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Abstract: SA-OR67

Suitability to Donate and Attitude Toward Living Kidney Donation in Older Adults: Results from the BIS Study

Session Information

Category: Transplantation

  • 2102 Transplantation: Clinical

Authors

  • Villain, Cédric, Charité – Universitätsmedizin Berlin corporate member of Freie Universität Berlin and Humboldt Universität zu Berlin, Berlin, Germany
  • Gill, John S., Division of Nephrology, St. Paul's Hospital, University of British Columbia, Vancouver, British Columbia, Canada
  • Mielke, Nina, Charité – Universitätsmedizin Berlin corporate member of Freie Universität Berlin and Humboldt Universität zu Berlin, Berlin, Germany
  • Bothe, Tim, Charité – Universitätsmedizin Berlin corporate member of Freie Universität Berlin and Humboldt Universität zu Berlin, Berlin, Germany
  • Barghouth, Muhammad, Charité – Universitätsmedizin Berlin corporate member of Freie Universität Berlin and Humboldt Universität zu Berlin, Berlin, Germany
  • Pöhlmann, Anna, Charité – Universitätsmedizin Berlin corporate member of Freie Universität Berlin and Humboldt Universität zu Berlin, Berlin, Germany
  • Fietz, Anne-Katrin, Charité – Universitätsmedizin Berlin corporate member of Freie Universität Berlin and Humboldt Universität zu Berlin, Berlin, Germany
  • Ebert, Natalie, Charité – Universitätsmedizin Berlin corporate member of Freie Universität Berlin and Humboldt Universität zu Berlin, Berlin, Germany
  • Schaeffner, Elke, Charité – Universitätsmedizin Berlin corporate member of Freie Universität Berlin and Humboldt Universität zu Berlin, Berlin, Germany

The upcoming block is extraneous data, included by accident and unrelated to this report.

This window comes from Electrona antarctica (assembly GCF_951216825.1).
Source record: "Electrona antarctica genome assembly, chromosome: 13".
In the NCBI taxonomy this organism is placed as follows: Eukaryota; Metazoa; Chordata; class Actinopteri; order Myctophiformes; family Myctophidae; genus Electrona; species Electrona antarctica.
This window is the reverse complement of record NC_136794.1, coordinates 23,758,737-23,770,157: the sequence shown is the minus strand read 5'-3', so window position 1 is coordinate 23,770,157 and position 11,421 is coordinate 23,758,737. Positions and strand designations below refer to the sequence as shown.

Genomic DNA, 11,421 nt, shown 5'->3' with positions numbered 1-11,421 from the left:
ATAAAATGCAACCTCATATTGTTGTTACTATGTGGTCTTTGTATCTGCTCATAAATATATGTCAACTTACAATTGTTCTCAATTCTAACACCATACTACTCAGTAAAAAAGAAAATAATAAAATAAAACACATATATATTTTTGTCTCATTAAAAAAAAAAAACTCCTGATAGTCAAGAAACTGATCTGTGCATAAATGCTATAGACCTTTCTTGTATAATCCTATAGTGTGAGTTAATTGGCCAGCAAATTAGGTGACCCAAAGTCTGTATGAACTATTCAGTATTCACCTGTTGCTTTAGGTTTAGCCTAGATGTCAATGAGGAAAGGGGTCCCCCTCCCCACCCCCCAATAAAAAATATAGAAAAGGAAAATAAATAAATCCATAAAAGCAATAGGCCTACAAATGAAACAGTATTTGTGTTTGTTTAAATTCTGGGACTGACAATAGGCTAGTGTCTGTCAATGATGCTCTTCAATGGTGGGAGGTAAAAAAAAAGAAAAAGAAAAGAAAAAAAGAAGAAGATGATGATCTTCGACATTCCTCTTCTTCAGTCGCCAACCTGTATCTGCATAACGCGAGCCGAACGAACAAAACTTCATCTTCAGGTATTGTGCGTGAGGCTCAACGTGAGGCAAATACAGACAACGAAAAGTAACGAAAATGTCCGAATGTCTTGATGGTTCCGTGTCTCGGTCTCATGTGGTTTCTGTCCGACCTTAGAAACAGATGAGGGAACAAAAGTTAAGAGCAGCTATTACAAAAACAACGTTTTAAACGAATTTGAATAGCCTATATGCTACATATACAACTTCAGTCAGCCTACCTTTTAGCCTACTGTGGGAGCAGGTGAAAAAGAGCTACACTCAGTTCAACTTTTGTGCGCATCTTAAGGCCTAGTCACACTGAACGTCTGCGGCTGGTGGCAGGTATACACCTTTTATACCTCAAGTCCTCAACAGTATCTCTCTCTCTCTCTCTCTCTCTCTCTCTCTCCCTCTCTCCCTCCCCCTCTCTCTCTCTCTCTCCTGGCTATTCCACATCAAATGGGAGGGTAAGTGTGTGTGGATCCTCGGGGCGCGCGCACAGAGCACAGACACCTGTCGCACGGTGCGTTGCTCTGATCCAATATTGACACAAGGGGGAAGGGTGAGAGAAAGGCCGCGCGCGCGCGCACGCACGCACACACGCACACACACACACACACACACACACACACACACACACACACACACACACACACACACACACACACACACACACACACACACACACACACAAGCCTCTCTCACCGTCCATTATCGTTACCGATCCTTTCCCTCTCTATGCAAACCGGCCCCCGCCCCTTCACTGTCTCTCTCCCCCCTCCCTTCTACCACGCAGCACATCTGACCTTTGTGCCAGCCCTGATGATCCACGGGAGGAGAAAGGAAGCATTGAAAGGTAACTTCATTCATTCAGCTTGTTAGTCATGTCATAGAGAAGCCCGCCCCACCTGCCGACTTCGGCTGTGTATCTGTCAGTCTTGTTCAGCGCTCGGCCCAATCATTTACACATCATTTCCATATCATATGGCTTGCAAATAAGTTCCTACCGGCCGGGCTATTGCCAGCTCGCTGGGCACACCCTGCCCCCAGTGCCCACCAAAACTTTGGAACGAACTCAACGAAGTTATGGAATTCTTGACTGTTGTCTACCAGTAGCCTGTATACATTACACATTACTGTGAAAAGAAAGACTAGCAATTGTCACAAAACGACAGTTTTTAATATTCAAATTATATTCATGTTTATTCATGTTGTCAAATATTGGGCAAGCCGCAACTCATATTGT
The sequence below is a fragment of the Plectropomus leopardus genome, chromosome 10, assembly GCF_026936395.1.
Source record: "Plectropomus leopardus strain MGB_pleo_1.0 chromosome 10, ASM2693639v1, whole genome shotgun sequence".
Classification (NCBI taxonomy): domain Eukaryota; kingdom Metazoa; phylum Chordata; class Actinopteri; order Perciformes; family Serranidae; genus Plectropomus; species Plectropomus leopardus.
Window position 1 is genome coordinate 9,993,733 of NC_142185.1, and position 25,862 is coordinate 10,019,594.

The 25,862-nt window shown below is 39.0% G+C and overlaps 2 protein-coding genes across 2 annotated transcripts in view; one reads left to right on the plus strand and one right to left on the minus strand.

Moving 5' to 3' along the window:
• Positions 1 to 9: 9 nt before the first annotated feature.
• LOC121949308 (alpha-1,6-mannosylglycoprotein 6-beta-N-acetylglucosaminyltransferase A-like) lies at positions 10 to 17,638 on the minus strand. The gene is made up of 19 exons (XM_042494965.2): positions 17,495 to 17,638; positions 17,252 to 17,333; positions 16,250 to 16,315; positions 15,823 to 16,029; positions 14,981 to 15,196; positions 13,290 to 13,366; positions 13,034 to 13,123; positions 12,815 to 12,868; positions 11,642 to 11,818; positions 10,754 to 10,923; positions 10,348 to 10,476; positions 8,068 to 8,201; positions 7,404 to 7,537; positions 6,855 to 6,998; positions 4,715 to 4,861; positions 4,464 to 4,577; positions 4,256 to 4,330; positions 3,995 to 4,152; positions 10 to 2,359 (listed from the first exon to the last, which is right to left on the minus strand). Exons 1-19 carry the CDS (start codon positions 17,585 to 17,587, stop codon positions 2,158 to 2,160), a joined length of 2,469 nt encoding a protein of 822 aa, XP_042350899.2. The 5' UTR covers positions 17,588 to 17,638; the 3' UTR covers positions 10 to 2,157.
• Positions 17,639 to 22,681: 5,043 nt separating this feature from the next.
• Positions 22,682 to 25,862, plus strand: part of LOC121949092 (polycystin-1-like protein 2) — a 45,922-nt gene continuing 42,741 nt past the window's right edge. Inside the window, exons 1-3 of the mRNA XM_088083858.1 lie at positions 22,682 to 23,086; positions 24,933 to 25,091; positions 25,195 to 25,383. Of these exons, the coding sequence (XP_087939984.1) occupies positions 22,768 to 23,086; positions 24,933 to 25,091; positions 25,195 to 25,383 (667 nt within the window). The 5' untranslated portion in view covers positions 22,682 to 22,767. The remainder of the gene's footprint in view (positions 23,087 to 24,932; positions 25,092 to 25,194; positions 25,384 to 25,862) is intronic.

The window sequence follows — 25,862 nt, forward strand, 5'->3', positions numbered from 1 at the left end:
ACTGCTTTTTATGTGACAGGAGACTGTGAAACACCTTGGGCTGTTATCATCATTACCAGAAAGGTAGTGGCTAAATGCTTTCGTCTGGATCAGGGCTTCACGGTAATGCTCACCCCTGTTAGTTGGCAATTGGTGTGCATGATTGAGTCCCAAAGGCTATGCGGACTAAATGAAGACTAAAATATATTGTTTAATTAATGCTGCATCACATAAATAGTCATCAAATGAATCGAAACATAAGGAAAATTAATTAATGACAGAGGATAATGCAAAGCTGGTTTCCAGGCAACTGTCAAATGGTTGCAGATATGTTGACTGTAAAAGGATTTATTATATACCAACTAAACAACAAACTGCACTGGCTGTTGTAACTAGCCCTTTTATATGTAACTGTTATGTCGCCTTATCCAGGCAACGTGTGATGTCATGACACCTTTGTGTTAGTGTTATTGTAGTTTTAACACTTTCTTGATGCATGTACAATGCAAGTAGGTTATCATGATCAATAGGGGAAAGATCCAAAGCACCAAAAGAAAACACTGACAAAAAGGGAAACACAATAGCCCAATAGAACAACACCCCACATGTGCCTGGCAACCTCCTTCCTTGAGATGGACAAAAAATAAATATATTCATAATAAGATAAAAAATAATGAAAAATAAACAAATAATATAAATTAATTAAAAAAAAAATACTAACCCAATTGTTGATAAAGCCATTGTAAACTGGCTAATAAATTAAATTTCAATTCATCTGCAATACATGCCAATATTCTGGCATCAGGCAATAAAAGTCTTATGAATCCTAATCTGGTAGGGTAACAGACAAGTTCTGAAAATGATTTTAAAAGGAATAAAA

Background

Guidelines differ regarding thresholds of glomerular filtration rate (GFR) and albuminuria (ACR) to accept living kidney donation (LKD). We aimed to assess the proportion of community-dwelling older adults suitable to LKD according to different GFR and ACR thresholds, and their attitude towards LKD.

Methods

We used data from the BIS-study, a cohort of adults aged ≥70 years. Kidney-related contraindications to LKD were defined using KDIGO (high and low GFR thresholds of 90 and 60ml/min/1.73m2 using the EKFC equation based on creatinine and cystatin C, respectively; LKD can be discussed between these thresholds) and British Transplantation Society (BTS; age- and sex-specific GFR thresholds) guidelines. The ACR thresholds were 30mg/g (low threshold for both guidelines), 100mg/g (high KDIGO threshold), and 300mg/g (high BTS threshold). Participants’ attitude towards LKD was asked at the first follow-up visit.

Results

Among the 2069 participants (median age 80 years, 53% women, median estimated GFR 63ml/min/1.73m2), none had an estimated GFR above the high KDIGO GFR threshold at baseline. Considering the combination of other GFR and ACR thresholds, prevalence of renal contraindication to LKD ranged from 38 to 54%. Ninety-three percent of participants presented ≥1 non-kidney-related contraindication to LKD, among which heart failure, coronary artery disease, and cancer were the most frequent. Prevalence of suitability to LKD ranged from 0 to 6%, depending on combinations of thresholds of GFR and ACR. After an 8-year follow-up period, 11 to 16% of participants suitable to LKD at baseline maintained their suitability criteria, 6 to 11% had died, and none of them developed CKD stage 4-5. Overall, 73% of all participants agreed to donate a kidney to a relative, but this percentage rose to 85 to 87% in participants suitable to LKD.

Conclusion

Most older adults were theoretically willing to donate a kidney to a relative. Regardless of the low percentage of participants without any contraindication to LKD, their absolute sample size could be an opportunity to increase the number of kidney donors at the population level. To this purpose, the choice of GFR and ACR thresholds may be crucial.

Funding

  • Government Support – Non-U.S.